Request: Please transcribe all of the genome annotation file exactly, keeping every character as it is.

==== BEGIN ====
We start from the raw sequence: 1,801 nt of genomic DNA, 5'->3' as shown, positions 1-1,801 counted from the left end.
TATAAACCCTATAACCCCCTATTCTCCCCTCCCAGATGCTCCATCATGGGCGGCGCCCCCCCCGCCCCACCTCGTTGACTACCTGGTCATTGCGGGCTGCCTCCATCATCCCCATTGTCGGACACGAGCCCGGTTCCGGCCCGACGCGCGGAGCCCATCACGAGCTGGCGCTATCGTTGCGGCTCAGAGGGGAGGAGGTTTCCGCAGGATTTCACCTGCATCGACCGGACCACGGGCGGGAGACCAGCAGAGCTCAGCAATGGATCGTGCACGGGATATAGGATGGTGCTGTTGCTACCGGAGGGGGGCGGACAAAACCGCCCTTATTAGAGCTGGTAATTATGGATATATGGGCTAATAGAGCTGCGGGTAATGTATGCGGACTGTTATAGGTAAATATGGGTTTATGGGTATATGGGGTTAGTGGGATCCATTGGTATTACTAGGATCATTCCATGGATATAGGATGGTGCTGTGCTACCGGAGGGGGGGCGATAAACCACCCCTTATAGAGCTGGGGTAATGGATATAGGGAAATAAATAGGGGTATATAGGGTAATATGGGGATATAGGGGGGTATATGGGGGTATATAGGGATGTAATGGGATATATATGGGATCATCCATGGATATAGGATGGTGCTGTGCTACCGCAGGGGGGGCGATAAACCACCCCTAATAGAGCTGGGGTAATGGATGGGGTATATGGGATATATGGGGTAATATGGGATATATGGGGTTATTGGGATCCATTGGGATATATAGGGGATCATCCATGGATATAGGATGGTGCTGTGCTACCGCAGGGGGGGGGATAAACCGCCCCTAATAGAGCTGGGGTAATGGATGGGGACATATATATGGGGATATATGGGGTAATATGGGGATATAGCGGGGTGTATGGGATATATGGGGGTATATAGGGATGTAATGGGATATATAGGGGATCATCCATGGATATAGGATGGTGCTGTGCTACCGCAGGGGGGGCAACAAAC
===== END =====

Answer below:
We start from the raw sequence: 1,801 nt of genomic DNA, 5'->3' as shown, positions 1-1,801 counted from the left end.
TATAAACCCTATAACCCCCTATTCTCCCCTCCCAGATGCTCCATCATGGGCGGCGCCCCCCCCGCCCCACCTCGTTGACTACCTGGTCATTGCGGGCTGCCTCCATCATCCCCATTGTCGGACACGAGCCCGGTTCCGGCCCGACGCGCGGAGCCCATCACGAGCTGGCGCTATCGTTGCGGCTCAGAGGGGAGGAGGTTTCCGCAGGATTTCACCTGCATCGACCGGACCACGGGCGGGAGACCAGCAGAGCTCAGCAATGGATCGTGCACGGGATATAGGATGGTGCTGTTGCTACCGGAGGGGGGCGGACAAAACCGCCCTTATTAGAGCTGGTAATTATGGATATATGGGCTAATAGAGCTGCGGGTAATGTATGCGGACTGTTATAGGTAAATATGGGTTTATGGGTATATGGGGTTAGTGGGATCCATTGGTATTACTAGGATCATTCCATGGATATAGGATGGTGCTGTGCTACCGGAGGGGGGGCGATAAACCACCCCTTATAGAGCTGGGGTAATGGATATAGGGAAATAAATAGGGGTATATAGGGTAATATGGGGATATAGGGGGGTATATGGGGGTATATAGGGATGTAATGGGATATATATGGGATCATCCATGGATATAGGATGGTGCTGTGCTACCGCAGGGGGGGCGATAAACCACCCCTAATAGAGCTGGGGTAATGGATGGGGTATATGGGATATATGGGGTAATATGGGATATATGGGGTTATTGGGATCCATTGGGATATATAGGGGATCATCCATGGATATAGGATGGTGCTGTGCTACCGCAGGGGGGGGGATAAACCGCCCCTAATAGAGCTGGGGTAATGGATGGGGACATATATATGGGGATATATGGGGTAATATGGGGATATAGCGGGGTGTATGGGATATATGGGGGTATATAGGGATGTAATGGGATATATAGGGGATCATCCATGGATATAGGATGGTGCTGTGCTACCGCAGGGGGGGCAACAAAC